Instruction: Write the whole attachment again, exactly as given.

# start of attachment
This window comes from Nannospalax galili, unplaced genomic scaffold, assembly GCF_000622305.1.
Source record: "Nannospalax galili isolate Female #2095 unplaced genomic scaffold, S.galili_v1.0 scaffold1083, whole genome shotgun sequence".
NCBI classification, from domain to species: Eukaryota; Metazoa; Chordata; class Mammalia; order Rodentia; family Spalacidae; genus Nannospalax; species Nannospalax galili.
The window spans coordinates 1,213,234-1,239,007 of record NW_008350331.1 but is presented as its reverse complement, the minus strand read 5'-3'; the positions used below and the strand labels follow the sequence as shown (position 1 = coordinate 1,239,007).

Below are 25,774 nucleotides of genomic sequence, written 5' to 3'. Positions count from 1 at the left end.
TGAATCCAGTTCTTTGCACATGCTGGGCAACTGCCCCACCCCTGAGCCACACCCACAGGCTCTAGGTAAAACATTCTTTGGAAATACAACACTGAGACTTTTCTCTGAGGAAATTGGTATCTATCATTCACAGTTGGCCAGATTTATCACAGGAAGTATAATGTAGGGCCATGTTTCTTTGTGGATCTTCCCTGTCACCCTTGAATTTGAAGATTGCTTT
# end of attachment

This window comes from Nannospalax galili, unplaced genomic scaffold, assembly GCF_000622305.1.
Source record: "Nannospalax galili isolate Female #2095 unplaced genomic scaffold, S.galili_v1.0 scaffold1083, whole genome shotgun sequence".
NCBI classification, from domain to species: Eukaryota; Metazoa; Chordata; class Mammalia; order Rodentia; family Spalacidae; genus Nannospalax; species Nannospalax galili.
The window spans coordinates 1,213,234-1,239,007 of record NW_008350331.1 but is presented as its reverse complement, the minus strand read 5'-3'; the positions used below and the strand labels follow the sequence as shown (position 1 = coordinate 1,239,007).

Below are 25,774 nucleotides of genomic sequence, written 5' to 3'. Positions count from 1 at the left end.
TGAATCCAGTTCTTTGCACATGCTGGGCAACTGCCCCACCCCTGAGCCACACCCACAGGCTCTAGGTAAAACATTCTTTGGAAATACAACACTGAGACTTTTCTCTGAGGAAATTGGTATCTATCATTCACAGTTGGCCAGATTTATCACAGGAAGTATAATGTAGGGCCATGTTTCTTTGTGGATCTTCCCTGTCACCCTTGAATTTGAAGATTGCTTT